You may remember my post last month, telling how I had a journalist and photographer over to my home one evening to watch me and Blath shooting a ritualistic, witchy content share scene. Well, the photos and resultant article are now available in Huck Magazine.
The piece contains some good stuff: talks in a positive way about queer kinky porn, critiques the Digital Economy Bill and Age Verification, and quotes Vex Ashley and Bishop Black along with me and Blath. It also does a bit to center our work in the historical context of political porn, rather than trying to claim that we are inventing it (as a lot of journalists do when they hear about alt porn for the first time). And at least there isn't any pointless "can porn be feminist???" questioning. I have to admit I'm also struck by the pictures - the photographer did a great job of capturing the dark sexy vibes of the scene (credit to Blath for the arty lighting). Sequins and "decriminalise sex work" postcards: yup, that's a queer porn set.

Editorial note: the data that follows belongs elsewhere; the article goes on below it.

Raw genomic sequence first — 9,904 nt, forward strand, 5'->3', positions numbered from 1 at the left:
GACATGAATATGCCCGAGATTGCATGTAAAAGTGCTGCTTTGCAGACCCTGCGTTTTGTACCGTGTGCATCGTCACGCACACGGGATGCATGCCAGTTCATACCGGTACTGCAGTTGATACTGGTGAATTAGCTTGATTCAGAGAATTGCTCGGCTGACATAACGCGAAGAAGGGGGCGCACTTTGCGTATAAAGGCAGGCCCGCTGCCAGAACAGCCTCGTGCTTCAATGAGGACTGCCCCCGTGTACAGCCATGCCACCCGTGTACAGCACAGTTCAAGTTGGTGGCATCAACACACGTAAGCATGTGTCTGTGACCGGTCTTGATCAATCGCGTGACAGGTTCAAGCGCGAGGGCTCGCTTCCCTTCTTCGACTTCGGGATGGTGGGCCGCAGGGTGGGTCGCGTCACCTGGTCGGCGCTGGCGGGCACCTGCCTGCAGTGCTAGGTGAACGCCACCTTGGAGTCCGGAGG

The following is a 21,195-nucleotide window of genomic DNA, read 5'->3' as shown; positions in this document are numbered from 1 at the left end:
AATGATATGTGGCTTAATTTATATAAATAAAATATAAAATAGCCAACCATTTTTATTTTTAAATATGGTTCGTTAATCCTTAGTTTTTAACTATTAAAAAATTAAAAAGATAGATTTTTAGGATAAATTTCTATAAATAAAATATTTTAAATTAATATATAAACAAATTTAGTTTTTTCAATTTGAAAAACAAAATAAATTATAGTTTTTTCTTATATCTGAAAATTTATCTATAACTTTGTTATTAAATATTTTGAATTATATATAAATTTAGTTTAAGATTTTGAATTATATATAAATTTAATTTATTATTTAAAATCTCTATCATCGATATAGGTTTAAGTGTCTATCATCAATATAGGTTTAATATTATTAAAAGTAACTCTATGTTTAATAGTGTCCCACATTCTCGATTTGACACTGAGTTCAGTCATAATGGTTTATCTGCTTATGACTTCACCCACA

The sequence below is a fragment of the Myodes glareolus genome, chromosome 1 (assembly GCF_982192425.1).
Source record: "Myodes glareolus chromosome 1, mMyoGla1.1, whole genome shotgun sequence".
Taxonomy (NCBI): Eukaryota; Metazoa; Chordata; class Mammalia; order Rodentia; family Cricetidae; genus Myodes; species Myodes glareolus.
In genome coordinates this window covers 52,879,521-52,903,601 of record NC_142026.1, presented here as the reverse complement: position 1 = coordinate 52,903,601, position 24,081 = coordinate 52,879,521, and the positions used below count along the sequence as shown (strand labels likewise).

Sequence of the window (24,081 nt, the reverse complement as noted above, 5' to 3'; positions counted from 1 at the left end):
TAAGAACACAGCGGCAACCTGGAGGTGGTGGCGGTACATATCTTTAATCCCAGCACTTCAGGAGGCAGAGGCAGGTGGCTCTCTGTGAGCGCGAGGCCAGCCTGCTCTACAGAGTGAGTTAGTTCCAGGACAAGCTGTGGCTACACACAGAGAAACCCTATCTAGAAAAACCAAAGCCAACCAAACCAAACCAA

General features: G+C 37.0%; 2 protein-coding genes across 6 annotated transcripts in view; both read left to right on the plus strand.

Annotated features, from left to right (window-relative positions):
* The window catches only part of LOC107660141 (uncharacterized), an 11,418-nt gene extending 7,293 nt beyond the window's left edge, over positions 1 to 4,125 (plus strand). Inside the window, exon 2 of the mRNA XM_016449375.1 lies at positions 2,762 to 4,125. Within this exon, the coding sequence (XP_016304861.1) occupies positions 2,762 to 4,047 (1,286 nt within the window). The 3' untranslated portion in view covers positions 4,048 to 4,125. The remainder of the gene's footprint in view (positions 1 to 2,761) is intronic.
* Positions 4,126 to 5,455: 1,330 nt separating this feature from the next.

Next week I shall be speaking alongside Myles Jackman in a discussion with Martin Ashworth of ORG London (Open Rights Group), on the potential impact of the Digital Economy Bill and Age Verification on individuals in the UK. ORG London has over 1200 followers on Meetup, so hopefully this will be a well-attended event and will help to get the word out prior to the upcoming vote on the Bill.
If you're in London next Tuesday evening (April 11th), come along to Newspeak House in Bethnal Green to learn more, and to meet me and Myles!